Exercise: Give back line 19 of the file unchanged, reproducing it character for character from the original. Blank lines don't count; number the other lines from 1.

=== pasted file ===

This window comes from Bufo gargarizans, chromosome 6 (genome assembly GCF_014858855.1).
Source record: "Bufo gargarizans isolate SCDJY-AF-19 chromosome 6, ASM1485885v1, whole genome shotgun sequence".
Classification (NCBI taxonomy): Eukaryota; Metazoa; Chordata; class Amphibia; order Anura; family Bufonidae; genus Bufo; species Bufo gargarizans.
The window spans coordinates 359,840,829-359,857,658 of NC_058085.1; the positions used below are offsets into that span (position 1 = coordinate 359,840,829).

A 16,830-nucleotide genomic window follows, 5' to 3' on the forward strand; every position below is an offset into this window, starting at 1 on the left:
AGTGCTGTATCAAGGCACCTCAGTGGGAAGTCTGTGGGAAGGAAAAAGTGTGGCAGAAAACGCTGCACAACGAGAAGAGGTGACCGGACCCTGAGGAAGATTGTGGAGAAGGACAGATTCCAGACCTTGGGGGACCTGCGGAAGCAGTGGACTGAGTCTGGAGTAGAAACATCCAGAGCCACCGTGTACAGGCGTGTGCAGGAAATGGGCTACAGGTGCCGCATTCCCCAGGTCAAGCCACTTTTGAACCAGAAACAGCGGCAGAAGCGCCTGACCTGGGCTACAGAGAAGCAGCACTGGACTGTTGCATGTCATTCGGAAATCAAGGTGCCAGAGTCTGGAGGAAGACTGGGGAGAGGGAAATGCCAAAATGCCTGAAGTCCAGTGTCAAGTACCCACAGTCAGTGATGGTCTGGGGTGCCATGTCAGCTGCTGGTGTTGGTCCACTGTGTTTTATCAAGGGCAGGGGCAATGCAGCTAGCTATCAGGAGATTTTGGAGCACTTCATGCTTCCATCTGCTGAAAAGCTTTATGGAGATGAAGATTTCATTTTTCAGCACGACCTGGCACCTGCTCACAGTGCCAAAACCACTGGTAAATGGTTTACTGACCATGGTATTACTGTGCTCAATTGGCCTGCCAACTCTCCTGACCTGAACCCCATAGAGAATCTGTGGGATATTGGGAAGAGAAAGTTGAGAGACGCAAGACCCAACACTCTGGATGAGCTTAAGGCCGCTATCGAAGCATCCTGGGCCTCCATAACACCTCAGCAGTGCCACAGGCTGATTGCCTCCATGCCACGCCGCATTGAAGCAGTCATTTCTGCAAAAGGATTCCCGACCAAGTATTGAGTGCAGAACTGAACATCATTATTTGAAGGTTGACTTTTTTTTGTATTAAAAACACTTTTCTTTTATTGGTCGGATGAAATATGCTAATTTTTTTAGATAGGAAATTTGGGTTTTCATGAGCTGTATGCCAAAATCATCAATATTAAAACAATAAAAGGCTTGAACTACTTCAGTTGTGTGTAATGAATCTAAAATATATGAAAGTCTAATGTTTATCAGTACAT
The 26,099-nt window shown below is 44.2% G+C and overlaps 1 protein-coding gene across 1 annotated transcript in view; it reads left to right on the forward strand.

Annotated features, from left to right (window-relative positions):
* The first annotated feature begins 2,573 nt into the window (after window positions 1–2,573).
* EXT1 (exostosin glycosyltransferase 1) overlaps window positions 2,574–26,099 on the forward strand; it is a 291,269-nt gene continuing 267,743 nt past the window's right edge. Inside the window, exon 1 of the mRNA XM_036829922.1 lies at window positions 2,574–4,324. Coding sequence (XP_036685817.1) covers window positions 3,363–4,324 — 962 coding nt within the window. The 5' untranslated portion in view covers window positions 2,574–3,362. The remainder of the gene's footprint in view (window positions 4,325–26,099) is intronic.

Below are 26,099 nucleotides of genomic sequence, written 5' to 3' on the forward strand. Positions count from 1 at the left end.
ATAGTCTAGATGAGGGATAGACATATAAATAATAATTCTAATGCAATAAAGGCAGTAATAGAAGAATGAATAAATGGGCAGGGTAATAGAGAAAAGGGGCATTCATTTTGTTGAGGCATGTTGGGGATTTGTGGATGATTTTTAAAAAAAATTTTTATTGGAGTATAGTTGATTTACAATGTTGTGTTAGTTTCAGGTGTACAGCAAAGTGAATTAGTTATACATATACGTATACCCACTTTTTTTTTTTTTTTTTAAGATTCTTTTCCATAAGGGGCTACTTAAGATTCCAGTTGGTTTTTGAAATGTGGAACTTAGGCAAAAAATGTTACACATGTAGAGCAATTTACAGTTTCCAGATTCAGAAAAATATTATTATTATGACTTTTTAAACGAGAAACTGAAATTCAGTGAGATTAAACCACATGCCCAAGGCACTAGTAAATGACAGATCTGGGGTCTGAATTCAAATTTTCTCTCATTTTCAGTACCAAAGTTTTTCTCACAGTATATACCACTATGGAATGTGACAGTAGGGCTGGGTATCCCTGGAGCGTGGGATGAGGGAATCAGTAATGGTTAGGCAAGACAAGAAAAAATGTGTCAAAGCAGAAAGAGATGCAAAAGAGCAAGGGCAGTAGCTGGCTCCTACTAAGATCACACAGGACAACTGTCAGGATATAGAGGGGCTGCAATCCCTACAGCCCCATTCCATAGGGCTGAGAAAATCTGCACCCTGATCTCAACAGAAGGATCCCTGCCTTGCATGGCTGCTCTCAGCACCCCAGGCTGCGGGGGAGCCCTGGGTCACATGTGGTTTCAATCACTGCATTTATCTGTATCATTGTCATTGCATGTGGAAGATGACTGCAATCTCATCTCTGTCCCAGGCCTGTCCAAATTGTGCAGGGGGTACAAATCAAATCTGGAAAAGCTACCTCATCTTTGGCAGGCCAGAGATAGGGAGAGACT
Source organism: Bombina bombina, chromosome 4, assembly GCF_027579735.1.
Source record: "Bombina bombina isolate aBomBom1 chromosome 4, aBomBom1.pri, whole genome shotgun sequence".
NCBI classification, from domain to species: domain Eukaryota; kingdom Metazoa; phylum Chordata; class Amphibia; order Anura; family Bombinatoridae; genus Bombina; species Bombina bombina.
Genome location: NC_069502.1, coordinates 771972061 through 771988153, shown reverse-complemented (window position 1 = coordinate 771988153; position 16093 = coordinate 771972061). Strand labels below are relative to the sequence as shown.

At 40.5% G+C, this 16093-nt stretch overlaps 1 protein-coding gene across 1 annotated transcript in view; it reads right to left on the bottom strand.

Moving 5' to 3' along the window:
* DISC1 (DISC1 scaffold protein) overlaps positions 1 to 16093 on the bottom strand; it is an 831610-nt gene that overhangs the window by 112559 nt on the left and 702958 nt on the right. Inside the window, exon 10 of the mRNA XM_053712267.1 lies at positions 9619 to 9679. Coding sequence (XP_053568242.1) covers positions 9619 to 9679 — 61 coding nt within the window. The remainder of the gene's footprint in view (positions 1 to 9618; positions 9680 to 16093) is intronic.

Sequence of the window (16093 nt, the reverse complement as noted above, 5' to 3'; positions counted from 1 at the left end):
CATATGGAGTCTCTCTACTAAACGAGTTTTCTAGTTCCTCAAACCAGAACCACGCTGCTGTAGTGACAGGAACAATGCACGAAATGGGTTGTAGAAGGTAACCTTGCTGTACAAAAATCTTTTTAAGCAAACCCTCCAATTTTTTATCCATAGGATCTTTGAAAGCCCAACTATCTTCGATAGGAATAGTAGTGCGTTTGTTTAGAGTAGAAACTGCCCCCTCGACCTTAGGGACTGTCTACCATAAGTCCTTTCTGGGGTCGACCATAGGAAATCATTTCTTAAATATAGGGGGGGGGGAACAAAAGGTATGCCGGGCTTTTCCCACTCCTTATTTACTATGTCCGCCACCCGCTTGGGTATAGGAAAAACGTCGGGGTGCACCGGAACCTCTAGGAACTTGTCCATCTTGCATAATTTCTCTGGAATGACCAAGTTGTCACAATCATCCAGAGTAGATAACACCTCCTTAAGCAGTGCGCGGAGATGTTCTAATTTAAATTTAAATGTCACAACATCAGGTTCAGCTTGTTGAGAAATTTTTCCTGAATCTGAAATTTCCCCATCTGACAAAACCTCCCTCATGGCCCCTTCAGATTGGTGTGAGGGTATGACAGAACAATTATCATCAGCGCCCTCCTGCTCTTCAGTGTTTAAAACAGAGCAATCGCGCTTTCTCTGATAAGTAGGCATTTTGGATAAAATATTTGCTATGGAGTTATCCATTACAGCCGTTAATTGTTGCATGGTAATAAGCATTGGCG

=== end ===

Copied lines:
* DISC1 (DISC1 scaffold protein) overlaps positions 1 to 16093 on the bottom strand; it is an 831610-nt gene that overhangs the window by 112559 nt on the left and 702958 nt on the right. Inside the window, exon 10 of the mRNA XM_053712267.1 lies at positions 9619 to 9679. Coding sequence (XP_053568242.1) covers positions 9619 to 9679 — 61 coding nt within the window. The remainder of the gene's footprint in view (positions 1 to 9618; positions 9680 to 16093) is intronic.